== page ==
Another person asked “What is the control level for false positives?
Karl said that, downstream, it depends on technologies used such as mass spec, v. NGS v. CE sequencing v. PCR.  Karl mentioned that the American College of Cardiology considered testing for hypertrophic cardiomyopathy (HCM)  and asked “Should we do multi-gene testing”  They test by using using echocardiograms.  Karl give the statitics for WW incidence.

So with the exome v. whole genome question. Karl asked, “When can you use gDNA for Illumina. The workflow is to do DNA sonograph, do Agilent Bioanalyzer 2100 to get total DNA, do qPCR to get fragment library which can go to the SOLiD or to the Illumina cluster [for HiSeq2000].

The sequencing workflow is:

  • Day 1 do gDNA
  • Day 2 do qPCR,  then transfer to Cbot
  • Day 3 run the HiSeq2000 at 2×100 for 8 days
  • Then run SeqTest, run QSeqTest, then output in Qfile format

Karl said it takes 105 days from start to end.

He said that, if you do exome sequencing, you need to do a purification step at the beginning, which adds 3-4 days to the workflow, but the exome sequencing is at a lower cost. Karl said the his lab is hooked up to the Univ. of Utah’s cluster computer and can do a data alignment in 1-day.  The cluster computer at the Univ. of Utah is also HIPPA compliant for privacy.

So cost drives exome sequencing. Karl said that “When doing exome sequencing you are doing a lot less sequencing, but you do more sample preparation.  You sequence on 2 lanes v. on 8 lanes [on Illumina].

Some List Prices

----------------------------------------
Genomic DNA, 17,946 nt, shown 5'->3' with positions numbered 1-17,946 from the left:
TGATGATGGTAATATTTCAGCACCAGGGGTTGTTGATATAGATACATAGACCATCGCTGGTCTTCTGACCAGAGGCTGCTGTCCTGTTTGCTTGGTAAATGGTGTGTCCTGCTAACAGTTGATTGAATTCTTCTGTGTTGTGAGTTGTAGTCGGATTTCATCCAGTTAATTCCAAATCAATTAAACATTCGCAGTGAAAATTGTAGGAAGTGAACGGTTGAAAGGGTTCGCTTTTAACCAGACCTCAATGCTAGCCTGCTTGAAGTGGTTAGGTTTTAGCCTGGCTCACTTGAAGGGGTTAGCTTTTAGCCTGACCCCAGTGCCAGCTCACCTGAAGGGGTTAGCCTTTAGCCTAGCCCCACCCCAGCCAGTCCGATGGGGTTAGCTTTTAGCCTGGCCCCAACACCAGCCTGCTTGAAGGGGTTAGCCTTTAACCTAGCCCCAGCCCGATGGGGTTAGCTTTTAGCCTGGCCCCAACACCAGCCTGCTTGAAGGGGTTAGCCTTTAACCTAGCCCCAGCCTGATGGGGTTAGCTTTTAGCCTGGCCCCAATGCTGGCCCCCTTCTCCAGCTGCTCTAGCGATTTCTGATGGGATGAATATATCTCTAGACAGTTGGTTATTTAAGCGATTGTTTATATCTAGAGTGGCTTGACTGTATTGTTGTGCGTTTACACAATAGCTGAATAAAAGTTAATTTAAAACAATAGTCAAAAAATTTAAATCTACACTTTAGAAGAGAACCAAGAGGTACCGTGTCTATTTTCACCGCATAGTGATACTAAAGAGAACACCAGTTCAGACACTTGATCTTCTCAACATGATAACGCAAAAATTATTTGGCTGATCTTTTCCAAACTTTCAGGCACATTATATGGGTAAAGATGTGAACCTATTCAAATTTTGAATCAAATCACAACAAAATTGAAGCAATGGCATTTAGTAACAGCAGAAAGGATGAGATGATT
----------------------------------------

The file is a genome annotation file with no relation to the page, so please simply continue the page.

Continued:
Karl gave some cost numbers.

  • For whole genome sequencing it costs $10K  with all reagents, including for library preparation.
  • For exome sequencing, it costs $1,200-$1,300 at 200X to 900X coverage.

So an answer for supporting multi-gene sequencing is to use exome sequencing of all genes in a panel.  e.g. Broad can sequence 2000 exomes per week. They streamlined a special workflow for this. Anyway, at the end of the day, you need to do down stream validation.

Consent Approaches that Should be Considered
A woman asked, “But in the clinical environment, what if you find other genetic information?, Some other genetic information?, Do you not tell the clinician?”
Karl said that “the key is informed consent.”  He said “ARUP is developing a tiered consent process — its mostly used for pediatrics now. So if they set out looking for one genetic area, but what if they find something else?  They age-level at age-14 for consent.”

Karl gave an example about the rare disease area at the NIH..  The NIH does exome sequencing.  Their success rate is 20% to identify a suspicious gene.  “So why just 20% with de novo mutations?”  He said that they are using exome sequencing and they just use a small population.  He mentioned a paper in Nature Genetics involving a group in the Netherlands  that saw a lot of power in NGS of a child that is an alternative to use laborious CE sequencing.

Karl said that the items not covered in the consented area are marked off.  He said that this is usually done in laboratory medicine.  When it comes to a recessive gene, the answer is often guided by family history.  Therefore “consent with tiering” is the way to be able to manage what diagnostic information is delivered to clinicians.  Karl wrapped up the discussion by saying that “NGS is pushing the envelope!”